Quarq ShockWiz review – Who is the ShockWiz really made for?
Navigating the urban jungle merits a good satnav and, at times, a handy pullout metro map. We go online to assiduously check the opening times of everywhere we visit and we’re always googling for details. But when it comes to setting up our suspension, we often just rely on our gut feeling. Yet is that really enough? Forget any vagueness, it might be a good idea to rely on the Quarq ShockWiz tool that’s just dropped. Could this be key to the ultimate suspension tune?
A bike is only going to work as well as you’ve tuned it. Yet to counteract the market’s increasingly complex suspension and its myriad of intricate settings, the Quarq ShockWiz has been designed to alleviate the hassle of dialing in the ultimate suspension tune and draw out the best possible performance from your bike. Sounds promising, right?
But what the hell is it the Quarq ShockWiz?
The Quarq ShockWiz is basically just a little device that’s a ‘wiz’ at suspension tune. You plug it into your fork or rear shock and it connects via Bluetooth to your smartphone, where it then analyses the pressure data from your unit and suggests set-up options. You can pick between four tuning styles that best suit your riding: Efficient, Balanced, Playful and Aggressive. Today’s ShockWiz began as a Kickstarter campaign before it was brought under the watchful eye of SRAM’s daughter company Quarq who then contributed to bringing this little gizmo to market.
So, how does the Quarq ShockWiz work?
The ShockWiz records the pressure data in your suspension around 100 times per second, looking at the actual pressure in the air chamber and how it responds to input. It collects data on the suspension rate, rebound, and high and low-speed compression amongst other things. One ShockWiz works on one bit of suspension only, so you’ll need two if you want to fully suss out your full-susser in one go – or just repeat the task one after the other. But even having two ShockWiz gizmos won’t mean that they can communicate with each other, so don’t expect them to unlock the ultimate balanced suspension tune in one go – however, Quarq have stated that’s not necessary anyway.
Given how it collects data, the ShockWiz only works with forks and rear shocks that have a positive air chamber, so it isn’t compatible with models like the Öhlins RFX or Manitou forks with an attached shock pump. Check out this list to see which models won’t work with a ShockWiz.
Installing and calibrating the ShockWiz
Installing the ShockWiz is incredibly intuitive, and the following videos spell it out in a highly accessible manner. While installation is a one-off task, you may find that you have to calibrate the ShockWiz a couple of times while setting up your fork or rear shock – particularly when you change the volume of the air chamber.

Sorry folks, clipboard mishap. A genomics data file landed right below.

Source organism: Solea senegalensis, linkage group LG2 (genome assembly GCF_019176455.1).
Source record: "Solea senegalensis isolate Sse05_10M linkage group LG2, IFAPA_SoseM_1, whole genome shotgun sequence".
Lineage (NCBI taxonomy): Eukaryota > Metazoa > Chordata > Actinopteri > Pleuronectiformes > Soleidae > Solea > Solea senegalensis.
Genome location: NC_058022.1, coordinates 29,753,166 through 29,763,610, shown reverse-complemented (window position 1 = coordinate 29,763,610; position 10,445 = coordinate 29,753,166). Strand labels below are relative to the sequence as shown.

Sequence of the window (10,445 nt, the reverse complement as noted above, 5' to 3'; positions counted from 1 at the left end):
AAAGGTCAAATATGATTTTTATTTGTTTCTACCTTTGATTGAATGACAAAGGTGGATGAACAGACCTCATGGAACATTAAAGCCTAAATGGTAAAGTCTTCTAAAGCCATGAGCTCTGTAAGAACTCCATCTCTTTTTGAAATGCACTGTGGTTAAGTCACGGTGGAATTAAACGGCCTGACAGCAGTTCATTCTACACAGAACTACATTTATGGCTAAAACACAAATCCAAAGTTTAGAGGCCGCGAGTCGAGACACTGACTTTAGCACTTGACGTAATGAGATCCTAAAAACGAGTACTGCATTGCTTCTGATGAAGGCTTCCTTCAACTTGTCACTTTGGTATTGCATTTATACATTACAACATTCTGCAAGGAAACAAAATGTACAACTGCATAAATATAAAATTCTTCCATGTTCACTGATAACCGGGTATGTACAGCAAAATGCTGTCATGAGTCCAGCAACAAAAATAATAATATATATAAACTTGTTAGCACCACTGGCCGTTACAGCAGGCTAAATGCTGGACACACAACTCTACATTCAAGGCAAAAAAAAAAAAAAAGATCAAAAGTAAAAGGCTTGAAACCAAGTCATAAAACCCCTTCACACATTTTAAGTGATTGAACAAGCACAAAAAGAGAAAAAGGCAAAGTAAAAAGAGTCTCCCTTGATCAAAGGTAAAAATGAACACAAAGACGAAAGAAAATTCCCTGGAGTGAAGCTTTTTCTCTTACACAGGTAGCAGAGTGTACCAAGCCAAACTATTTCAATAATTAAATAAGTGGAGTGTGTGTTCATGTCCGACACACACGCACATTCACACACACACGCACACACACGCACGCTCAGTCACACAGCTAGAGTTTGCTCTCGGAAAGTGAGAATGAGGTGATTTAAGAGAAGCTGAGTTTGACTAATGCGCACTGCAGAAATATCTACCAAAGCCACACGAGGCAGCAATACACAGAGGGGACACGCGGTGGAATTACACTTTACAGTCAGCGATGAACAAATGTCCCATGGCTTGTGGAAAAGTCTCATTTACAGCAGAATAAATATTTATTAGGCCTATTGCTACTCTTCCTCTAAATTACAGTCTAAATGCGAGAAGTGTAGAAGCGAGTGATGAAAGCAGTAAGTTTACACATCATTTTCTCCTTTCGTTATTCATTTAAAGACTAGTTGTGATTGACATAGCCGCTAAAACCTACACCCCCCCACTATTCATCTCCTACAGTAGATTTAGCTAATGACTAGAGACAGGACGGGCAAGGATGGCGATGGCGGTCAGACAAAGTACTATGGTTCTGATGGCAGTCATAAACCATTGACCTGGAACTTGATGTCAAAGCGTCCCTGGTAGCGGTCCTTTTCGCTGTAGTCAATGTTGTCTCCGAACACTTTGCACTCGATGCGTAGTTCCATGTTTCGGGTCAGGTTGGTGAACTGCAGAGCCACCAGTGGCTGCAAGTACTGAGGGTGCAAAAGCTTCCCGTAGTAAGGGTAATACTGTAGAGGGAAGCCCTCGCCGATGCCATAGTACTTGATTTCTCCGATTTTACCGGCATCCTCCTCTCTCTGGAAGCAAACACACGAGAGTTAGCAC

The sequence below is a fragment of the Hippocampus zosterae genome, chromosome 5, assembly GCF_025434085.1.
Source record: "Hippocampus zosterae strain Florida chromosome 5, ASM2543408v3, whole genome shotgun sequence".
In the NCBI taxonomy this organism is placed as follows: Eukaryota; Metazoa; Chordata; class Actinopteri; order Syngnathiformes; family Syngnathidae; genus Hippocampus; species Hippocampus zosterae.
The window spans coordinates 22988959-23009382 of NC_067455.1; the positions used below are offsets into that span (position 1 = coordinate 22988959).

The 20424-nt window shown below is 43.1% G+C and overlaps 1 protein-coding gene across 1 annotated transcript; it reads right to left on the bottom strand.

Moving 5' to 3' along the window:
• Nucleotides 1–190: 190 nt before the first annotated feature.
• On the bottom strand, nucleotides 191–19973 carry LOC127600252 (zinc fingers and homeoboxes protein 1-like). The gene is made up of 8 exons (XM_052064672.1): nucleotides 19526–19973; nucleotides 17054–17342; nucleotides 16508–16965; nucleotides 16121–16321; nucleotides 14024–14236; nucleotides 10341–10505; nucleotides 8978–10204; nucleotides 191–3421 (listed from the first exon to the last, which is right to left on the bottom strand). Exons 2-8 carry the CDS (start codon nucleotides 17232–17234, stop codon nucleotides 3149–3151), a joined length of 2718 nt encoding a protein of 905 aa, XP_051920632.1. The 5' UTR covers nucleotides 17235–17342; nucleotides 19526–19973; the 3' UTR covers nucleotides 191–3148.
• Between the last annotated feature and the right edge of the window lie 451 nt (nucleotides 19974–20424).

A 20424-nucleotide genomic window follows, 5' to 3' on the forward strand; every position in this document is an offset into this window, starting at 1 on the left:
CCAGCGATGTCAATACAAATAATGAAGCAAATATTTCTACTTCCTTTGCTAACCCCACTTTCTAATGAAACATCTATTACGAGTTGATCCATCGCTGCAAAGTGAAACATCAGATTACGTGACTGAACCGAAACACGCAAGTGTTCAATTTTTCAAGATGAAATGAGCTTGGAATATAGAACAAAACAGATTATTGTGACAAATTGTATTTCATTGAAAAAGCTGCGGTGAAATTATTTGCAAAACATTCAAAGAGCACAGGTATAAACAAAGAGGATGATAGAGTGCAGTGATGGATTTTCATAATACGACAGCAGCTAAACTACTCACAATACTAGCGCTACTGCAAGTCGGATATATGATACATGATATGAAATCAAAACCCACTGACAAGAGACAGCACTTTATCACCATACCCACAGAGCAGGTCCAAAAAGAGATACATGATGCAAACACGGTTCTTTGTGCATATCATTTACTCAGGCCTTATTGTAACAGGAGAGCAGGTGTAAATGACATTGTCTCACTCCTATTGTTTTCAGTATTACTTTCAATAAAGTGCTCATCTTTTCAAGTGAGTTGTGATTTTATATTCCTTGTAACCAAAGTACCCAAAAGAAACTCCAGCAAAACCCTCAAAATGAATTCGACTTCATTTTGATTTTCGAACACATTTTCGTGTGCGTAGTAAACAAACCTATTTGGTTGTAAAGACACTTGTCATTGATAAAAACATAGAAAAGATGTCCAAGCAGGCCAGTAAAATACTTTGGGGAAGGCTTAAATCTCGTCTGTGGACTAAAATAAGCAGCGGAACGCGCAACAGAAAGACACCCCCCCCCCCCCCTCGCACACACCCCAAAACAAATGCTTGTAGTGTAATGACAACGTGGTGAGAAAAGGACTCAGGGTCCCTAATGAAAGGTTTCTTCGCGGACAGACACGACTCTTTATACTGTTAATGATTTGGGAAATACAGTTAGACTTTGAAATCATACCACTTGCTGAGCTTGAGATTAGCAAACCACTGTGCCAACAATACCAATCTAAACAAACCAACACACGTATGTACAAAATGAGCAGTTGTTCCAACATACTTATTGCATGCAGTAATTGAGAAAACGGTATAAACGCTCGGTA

What about the ShockWiz app?
Once you’ve calibrated the ShockWiz you’ll have access to the full scope of its capabilities. Its main objective is to tune the suspension to the individual and the type of riding. But aside from that, it also serves as a bit of an education in suspension so it will help you to understand how your suspension actually works.
But who is the ShockWiz really made for?
Ask Quarq and they’ll say it’s for everyone, from the crop of new mountain bikers to the elite level pros. We put their claims to the test by turning to the expertise of experts as well as less capable, inexperienced riders for our testing.
But will the ShockWiz really lead to a better tune?
It’s a fair question if you’re going to shell out € 400 for this piece of kit. But it’s very hard to answer: all of our testers were told by the ShockWiz that there was scope for improvement, ranging from one more click of damping to the addition or removal of a volume spacer/token. For really complex rear shocks, the little gizmo proved to be a serious asset – take the FOX FLOAT X2, for example, which saw our test rider encounter a gulf between the recommended base set-up and the suggested set-up from the ShockWiz, which suggested that the rebound was far too fast and that we should reduce the compression damping. The result: notably calmer suspension with better small bump compliance!
Quite frequently the ShockWiz recommended changing the damping on the rear shock without altering the external compression but that’s not feasible for a rider to adjust so the information is pretty useless.
The longer we rode with the ShockWiz without starting a new session, the recommendations showed little change as the memory just wrote over the old data. As such it’s definitely a good idea to tune the setup on different sorts of terrain, although we admit that this isn’t that time-efficient. This element, in our eyes, makes it perhaps more interesting for downhillers who’ll be repeatedly riding the same trail. For trail riders it definitely serves a purpose to create a great foundation, although you’ll be compromising a little.
Our thoughts on the Quarq ShockWiz
You can think of the Quarq ShockWiz as a sort of satnav for your car – it’s a huge asset if you have no idea where you’re going, but if you’re already well-versed in the neighbourhood’s nooks and crannies then it’s only of limited value. Its € 400 price tag is certainly steep, but think about splitting the cost between a group of riding buddies. We’re excited to see how the system is going to keep developing and whether it’ll end up becoming a staple part of suspension units in the future.
For more information head to quarq.com